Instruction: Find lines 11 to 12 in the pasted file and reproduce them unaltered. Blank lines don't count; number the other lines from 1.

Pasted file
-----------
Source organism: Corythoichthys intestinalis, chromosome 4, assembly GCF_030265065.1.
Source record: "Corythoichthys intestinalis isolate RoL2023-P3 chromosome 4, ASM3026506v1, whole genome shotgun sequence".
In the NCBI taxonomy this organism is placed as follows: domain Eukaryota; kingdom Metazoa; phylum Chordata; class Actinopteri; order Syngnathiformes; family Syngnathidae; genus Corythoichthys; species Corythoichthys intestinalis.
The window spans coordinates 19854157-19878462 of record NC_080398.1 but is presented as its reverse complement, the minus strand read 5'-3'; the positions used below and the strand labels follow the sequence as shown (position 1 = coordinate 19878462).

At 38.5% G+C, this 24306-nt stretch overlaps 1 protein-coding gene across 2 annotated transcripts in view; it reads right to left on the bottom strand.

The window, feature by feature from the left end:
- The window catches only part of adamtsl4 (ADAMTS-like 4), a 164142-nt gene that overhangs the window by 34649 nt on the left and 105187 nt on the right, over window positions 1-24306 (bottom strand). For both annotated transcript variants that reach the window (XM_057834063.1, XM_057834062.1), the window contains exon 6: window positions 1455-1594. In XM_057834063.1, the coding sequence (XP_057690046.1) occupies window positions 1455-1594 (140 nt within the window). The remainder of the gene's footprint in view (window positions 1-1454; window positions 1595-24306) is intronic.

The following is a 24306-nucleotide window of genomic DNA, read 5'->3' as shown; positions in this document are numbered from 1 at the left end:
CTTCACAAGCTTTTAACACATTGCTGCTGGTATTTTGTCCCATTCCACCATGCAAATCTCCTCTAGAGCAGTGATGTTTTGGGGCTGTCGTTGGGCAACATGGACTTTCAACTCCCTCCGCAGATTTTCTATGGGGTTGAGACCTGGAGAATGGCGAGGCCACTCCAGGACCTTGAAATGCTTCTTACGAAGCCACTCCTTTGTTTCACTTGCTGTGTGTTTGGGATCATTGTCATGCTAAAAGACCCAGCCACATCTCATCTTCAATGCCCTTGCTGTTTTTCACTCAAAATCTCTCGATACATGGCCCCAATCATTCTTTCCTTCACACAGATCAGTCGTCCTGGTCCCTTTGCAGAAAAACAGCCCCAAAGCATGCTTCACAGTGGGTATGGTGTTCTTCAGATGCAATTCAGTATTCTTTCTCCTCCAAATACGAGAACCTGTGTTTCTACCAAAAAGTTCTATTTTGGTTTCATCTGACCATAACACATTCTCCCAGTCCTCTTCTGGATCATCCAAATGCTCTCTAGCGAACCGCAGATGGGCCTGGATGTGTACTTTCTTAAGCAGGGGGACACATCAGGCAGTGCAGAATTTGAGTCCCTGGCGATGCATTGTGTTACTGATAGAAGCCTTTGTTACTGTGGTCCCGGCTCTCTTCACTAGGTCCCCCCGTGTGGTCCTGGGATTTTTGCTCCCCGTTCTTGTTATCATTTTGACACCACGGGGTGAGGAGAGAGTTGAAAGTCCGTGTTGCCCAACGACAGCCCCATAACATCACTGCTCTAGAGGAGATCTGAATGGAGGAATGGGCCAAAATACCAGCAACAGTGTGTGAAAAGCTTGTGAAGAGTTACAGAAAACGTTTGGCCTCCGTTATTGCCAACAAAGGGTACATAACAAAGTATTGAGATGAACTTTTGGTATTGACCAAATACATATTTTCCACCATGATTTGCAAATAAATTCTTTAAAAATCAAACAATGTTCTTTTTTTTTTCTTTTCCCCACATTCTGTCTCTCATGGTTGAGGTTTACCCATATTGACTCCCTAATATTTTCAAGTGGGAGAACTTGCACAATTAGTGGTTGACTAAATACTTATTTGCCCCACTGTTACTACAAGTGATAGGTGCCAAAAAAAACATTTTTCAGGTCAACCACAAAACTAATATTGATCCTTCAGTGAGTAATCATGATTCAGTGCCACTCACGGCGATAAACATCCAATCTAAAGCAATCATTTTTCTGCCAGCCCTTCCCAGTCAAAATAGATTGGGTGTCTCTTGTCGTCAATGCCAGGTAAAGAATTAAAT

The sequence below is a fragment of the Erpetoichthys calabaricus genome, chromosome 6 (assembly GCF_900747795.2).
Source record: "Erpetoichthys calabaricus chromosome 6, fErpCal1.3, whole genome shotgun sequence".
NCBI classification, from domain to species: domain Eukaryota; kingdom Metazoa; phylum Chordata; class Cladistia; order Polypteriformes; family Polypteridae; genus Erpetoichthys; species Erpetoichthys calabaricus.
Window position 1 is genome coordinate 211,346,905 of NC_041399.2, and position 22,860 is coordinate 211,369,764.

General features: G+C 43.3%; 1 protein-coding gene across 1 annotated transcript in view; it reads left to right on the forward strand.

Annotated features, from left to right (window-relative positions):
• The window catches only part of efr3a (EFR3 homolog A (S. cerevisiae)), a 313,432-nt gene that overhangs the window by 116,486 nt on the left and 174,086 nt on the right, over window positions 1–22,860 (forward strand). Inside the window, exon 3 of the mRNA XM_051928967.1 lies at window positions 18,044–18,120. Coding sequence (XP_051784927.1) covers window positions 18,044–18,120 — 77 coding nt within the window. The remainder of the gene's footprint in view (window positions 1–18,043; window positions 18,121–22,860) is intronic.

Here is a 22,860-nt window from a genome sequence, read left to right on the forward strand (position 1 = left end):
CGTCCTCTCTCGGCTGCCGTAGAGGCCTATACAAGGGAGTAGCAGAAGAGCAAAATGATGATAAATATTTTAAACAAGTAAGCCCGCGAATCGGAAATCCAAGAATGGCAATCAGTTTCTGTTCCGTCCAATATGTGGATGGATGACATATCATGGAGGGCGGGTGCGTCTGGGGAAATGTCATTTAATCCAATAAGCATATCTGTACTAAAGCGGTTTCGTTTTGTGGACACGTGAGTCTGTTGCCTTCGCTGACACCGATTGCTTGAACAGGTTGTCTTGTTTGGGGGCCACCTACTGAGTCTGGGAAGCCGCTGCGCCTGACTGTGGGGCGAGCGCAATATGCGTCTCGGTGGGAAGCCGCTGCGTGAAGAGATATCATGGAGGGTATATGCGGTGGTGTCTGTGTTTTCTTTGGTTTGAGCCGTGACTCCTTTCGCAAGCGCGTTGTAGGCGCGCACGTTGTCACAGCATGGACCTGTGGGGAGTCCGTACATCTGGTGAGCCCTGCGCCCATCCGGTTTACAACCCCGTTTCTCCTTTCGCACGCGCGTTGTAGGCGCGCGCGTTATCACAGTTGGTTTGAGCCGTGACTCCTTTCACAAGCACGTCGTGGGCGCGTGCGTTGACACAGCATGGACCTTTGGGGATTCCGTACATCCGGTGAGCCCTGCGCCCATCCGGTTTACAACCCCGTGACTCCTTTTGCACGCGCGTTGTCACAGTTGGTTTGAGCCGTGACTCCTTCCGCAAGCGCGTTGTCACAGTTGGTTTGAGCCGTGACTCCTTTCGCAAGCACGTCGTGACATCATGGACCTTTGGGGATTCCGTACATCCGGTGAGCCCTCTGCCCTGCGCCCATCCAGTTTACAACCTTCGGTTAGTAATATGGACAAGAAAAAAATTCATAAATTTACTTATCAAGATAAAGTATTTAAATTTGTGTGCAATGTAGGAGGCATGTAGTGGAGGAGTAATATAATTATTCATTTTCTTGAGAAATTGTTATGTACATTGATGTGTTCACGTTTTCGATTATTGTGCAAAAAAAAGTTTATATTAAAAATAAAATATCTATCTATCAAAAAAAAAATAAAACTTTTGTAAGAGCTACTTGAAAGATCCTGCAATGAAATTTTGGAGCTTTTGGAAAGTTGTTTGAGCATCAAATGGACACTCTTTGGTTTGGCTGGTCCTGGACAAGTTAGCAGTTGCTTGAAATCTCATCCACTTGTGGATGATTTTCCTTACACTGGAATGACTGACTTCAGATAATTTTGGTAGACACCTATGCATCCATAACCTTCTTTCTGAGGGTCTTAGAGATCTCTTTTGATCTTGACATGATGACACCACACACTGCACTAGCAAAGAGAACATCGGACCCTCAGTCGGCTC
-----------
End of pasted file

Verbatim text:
Source record: "Erpetoichthys calabaricus chromosome 6, fErpCal1.3, whole genome shotgun sequence".
NCBI classification, from domain to species: domain Eukaryota; kingdom Metazoa; phylum Chordata; class Cladistia; order Polypteriformes; family Polypteridae; genus Erpetoichthys; species Erpetoichthys calabaricus.